I do lock does in a kidding stall with fresh water and hay, separate from the other does, if kidding will occur at night or in cold weather.  Otherwise, I let the doe choose her spot, and make sure there are plenty of clean areas to choose from.

I do not offer a full grain meal until the day after kidding, just hay and water and electrolytes.  I will give a tablespoon of grain soaked with  prebiotic after the doe is done cleaning up, or add the prebiotic to the electrolyte water.

http://www.affordablehomeopathy.com/


Copyright ©2016 Carrie Eastman.

These statements have not been evaluated by the Food and Drug Administration or American Veterinary Medical Association, and are not intended to diagnose, treat, cure or prevent any disease. Always consult your veterinarian about any changes to your animal’s health program.

Wednesday, January 9, 2013

DIY hay & mineral feeders for goats

DIY Hay and Mineral Feeders For Goats
by Carrie Eastman

This is a collection of hay and mineral feeders I have built over the years for the horses and goats.  As I find more old photos, or make new projects, I'll add to the collection.

Any hay rack that I put in the goat pen must be easily cut apart or unscrewed for safety.   Not sure how I'd get a goat loose if it was stuck between welded metal bars on a rack...

So far, I haven't found any hay nets safe for goats, although I'm told the slow-feeder hay nets with the tiny holes can work safely.

This newest hay rack was built entirely from salvaged lumber from hurricane Sandy and some house remodeling, and finished up with leftover paint.  Cost me about $1 in screws.  The legs are made of an X of lumber, with the bottom of the X set much wider for stability.  It holds 1 standard 50 lb bale of hay.
My most recent project - large hay rack for the bucks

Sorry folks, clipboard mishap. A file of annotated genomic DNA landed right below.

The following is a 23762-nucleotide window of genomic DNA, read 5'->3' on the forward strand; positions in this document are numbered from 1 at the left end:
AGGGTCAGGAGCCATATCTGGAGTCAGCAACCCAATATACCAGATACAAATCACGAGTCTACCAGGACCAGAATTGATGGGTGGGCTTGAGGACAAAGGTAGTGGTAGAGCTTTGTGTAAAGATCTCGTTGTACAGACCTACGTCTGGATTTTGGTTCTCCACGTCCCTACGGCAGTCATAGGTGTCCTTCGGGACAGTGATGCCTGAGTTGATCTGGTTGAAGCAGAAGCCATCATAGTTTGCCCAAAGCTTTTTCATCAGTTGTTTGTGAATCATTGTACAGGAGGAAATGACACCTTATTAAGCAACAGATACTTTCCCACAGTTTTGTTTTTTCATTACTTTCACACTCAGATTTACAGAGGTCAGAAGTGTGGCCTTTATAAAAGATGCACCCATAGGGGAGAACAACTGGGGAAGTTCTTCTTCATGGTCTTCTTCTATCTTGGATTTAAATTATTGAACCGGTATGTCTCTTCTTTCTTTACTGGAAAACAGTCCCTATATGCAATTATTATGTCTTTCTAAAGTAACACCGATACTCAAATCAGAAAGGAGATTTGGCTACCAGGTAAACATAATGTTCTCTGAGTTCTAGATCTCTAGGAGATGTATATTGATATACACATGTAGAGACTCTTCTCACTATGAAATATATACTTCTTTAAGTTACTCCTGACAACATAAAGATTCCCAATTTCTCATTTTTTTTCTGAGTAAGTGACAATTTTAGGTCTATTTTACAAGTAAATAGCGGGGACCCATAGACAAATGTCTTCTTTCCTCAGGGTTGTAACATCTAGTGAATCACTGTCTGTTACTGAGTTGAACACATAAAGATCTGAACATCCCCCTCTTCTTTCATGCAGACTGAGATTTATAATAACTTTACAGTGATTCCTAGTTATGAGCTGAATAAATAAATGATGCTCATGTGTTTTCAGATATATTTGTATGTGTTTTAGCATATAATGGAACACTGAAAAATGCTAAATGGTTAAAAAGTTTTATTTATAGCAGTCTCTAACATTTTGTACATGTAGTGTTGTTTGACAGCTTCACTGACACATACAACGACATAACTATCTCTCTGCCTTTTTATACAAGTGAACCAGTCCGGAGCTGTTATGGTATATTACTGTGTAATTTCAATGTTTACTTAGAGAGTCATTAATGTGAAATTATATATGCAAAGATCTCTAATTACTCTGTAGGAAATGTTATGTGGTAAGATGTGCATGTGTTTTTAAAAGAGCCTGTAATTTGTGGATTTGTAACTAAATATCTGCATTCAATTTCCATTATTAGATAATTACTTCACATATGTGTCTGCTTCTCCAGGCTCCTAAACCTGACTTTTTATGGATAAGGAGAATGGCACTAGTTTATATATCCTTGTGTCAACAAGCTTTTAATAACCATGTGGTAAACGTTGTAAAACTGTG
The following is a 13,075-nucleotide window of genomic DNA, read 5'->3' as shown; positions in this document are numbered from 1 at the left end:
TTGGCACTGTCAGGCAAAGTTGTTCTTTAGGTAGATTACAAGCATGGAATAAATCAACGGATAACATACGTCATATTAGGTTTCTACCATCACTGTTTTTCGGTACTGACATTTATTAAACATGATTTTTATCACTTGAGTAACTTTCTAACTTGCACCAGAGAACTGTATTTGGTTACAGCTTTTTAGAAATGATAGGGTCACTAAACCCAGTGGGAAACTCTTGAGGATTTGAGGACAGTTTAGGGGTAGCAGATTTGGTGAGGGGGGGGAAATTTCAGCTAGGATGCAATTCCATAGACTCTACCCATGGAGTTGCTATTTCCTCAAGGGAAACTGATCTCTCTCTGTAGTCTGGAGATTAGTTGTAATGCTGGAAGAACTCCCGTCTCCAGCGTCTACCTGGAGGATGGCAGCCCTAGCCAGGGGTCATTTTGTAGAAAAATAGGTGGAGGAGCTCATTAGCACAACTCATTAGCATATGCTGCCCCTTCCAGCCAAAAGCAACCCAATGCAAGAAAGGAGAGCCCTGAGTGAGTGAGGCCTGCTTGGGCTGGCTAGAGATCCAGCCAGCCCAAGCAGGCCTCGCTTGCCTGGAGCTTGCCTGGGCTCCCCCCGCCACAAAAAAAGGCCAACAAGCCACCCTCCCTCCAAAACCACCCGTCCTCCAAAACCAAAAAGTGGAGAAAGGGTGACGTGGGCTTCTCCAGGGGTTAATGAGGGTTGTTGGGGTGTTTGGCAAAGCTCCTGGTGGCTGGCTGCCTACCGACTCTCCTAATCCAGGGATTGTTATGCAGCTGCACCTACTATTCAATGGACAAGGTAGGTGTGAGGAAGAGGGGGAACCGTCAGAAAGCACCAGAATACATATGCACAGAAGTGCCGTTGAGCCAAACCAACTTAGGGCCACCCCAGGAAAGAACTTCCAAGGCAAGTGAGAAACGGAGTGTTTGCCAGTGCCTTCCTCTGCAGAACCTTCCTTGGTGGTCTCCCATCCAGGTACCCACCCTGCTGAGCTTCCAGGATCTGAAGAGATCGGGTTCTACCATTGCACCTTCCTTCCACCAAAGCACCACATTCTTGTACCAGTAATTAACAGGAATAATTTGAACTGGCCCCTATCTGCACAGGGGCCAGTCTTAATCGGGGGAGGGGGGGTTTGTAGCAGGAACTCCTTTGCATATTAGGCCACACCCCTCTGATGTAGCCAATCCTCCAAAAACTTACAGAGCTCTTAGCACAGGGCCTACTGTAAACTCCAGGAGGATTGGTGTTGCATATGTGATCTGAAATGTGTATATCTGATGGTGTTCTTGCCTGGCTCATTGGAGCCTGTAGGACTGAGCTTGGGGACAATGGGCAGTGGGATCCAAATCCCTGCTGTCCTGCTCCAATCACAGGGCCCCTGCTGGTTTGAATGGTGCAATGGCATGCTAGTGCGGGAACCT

Back side of hay rack
Trash can hay feeder for goats
Worked great for does - bucks destroyed it

Wall mounted


This is a mineral feeder.  Used a silicon muffin mold for the mineral cups, as the metal molds rust out from the salt.  put the mold inside a wooden box to keep the goats from standing on/in it or pooping in it.  Held up for several years, before someone tore a corner off the mold.  Still works, just missing a compartment now.


Copyright ©2014 Carrie Eastman.

These statements have not been evaluated by the Food and Drug Administration, and are not intended to diagnose, treat, cure or prevent any disease. Always consult your veterinarian about any changes to your goat’s health program.

Tuesday, January 8, 2013

How I transition a goat from a typical commercial diet to the chemical-free lifestyle

Transitioning Goats To a Chemical-Free Lifestyle
by Carrie Eastman

During the first 4 months:
Our gets get black oil sunflower seeds (BOSS) and some combination of plain oats and/or barley (the barley must be crimped/rolled). Not corn.  Or they get my favorite pelleted grain ration*.


I slowly blend the Oak Hill feed into the typical commercial feed, transition the mix over a few weeks until the goats were getting same amount by weight.  Use a food or feed scale for this.

During that transition, I give a prebiotic* with every grain meal.  I add extra doses during the day if the goat is struggling with the change.

After the goat is fully transitioned, I adjust the feed up or down as needed to maintain weight. Remember:  fats are for weight gain and grains are carbs and for energy.  So thin goats often need more fat (black oil sunflower seeds and/or cold extruded soybean pellets*).  To increase protein, I'll add a bit of alfalfa hay or Standlee brand alfalfa hay pellets.

Meanwhile, I start the goat on my favorite browser/grazer vitamin mineral mix*, fed free choice. I make that change as soon as I start changing the grain.

3 wide loads plus Alruna in the pasture!

Carlotta
Harley

Mystique - her first time

With kidding season arriving in a few weeks, I thought I'd share some doe pics.  Enjoy!

And Alruna went out in the pasture today with her does!


Copyright ©2014 Carrie Eastman.

These statements have not been evaluated by the Food and Drug Administration, and are not intended to diagnose, treat, cure or prevent any disease. Always consult your veterinarian about any changes to your goat’s health program.